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Just finished my latest momentum test run over a calibration set of 3000. This calibration factor affects the order weighting only at the moment and not the sensitivity towards the purchase or sale decision. I might add a further factor to strengthen the value of this and complement this to the weighting as well. That being said, this has taken me a full day and half to run for this setting change alone so I better make sure that I measure twice before cutting once more.

Some of these results were already presented in past updates though these do cover the full period in question, including one last result from 2006 which is a bit of an outlier (a positive one though) over the results but still more consistent with the aggregate model.

It is, of course, too early to make any definite statement but technically speaking, assuming a random-walk of stock market prices, then it should not be possible to replicate the performance of such prices using purely historical data (a formalised null-hypothesis significance test will be included with the final release). However, the data, which covers for each data point four years of trading history and roughly 100 to 150 trades per window does seem to give a pretty correlated result at least up until 1990. This does not accord with a random walk of stock market prices.

From 1990 onwards, the algorithm starts working as directed and correctly hedges out some of the downside risk. This was an original intention but it is still getting swayed a little too much. The good news: it never loses as much or as often as the benchmark when looking across all periods. This isn’t all too surprising: the basic laws of risk and return are at play here from a stochastic point of view. Excluding that last result from 2006 we get a st.dev equal to half of the benchmark which complies with the expected loss of variance.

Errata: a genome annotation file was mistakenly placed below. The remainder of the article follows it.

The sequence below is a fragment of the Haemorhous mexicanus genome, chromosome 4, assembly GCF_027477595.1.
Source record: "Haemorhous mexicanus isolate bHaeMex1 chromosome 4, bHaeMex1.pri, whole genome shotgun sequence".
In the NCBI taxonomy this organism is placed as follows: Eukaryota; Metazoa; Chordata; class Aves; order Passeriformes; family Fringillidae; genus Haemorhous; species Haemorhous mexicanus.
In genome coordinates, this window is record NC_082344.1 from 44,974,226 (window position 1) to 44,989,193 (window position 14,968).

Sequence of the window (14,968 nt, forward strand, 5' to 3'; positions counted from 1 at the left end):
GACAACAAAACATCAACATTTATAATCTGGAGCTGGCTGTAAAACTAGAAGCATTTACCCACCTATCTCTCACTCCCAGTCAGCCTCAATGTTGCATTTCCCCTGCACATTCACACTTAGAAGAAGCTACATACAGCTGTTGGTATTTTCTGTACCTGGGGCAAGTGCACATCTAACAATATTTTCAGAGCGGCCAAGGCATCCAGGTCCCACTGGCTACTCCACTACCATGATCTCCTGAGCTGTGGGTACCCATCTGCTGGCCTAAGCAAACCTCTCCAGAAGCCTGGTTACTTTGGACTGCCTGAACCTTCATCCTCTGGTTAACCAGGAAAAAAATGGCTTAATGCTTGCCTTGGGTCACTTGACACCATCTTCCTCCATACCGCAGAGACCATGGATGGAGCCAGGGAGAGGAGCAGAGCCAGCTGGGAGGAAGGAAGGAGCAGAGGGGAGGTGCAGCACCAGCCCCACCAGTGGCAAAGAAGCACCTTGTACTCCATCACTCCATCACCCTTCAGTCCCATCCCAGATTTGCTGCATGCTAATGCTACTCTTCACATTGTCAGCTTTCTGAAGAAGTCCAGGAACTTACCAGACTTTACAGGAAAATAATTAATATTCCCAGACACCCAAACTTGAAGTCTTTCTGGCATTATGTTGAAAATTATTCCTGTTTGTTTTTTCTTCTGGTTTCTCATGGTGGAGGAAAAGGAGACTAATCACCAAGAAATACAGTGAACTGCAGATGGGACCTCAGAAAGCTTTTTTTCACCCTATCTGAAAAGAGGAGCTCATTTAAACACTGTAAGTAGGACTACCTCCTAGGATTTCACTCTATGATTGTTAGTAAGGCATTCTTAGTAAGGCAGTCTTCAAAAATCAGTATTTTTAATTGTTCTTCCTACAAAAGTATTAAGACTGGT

But even taking this into account, the correlation factor is still concerning. There does appear to be a significant impact from momentum on market prices. Again, though this might go against the random-walk thesis, it need not necessarily go against Efficient Market Theory for as much. An efficient market requires sufficient inefficiencies in order to motivate rational efficient profit-takers. In other words, momentum could actually be a yet another driver in helping efficient price discovery (or maybe not – can’t say just yet). Please note that this is still very early stages here and I do want to be careful in qualifying these statements before their final release.

Without further ado, please find below the result set for the (3k) calibration set of results. The results are presented with a P&L graph and a distribution graph for each reporting run: first, full period (1954 to 2010), then 1954 to 1990, and finally 1991 to today. Each graph can be clicked for a larger and more in depth version.

Oh and I’m thinking of renaming the algo to something like “4!-Moments”. I think it encapsulates the idea pretty well.

Full Period

3kPnLFullHistory
3k-distributionFullPeriod

1954 to 1990

3kPnL1954to1990
3k-distribution54to90

1991 to 2010


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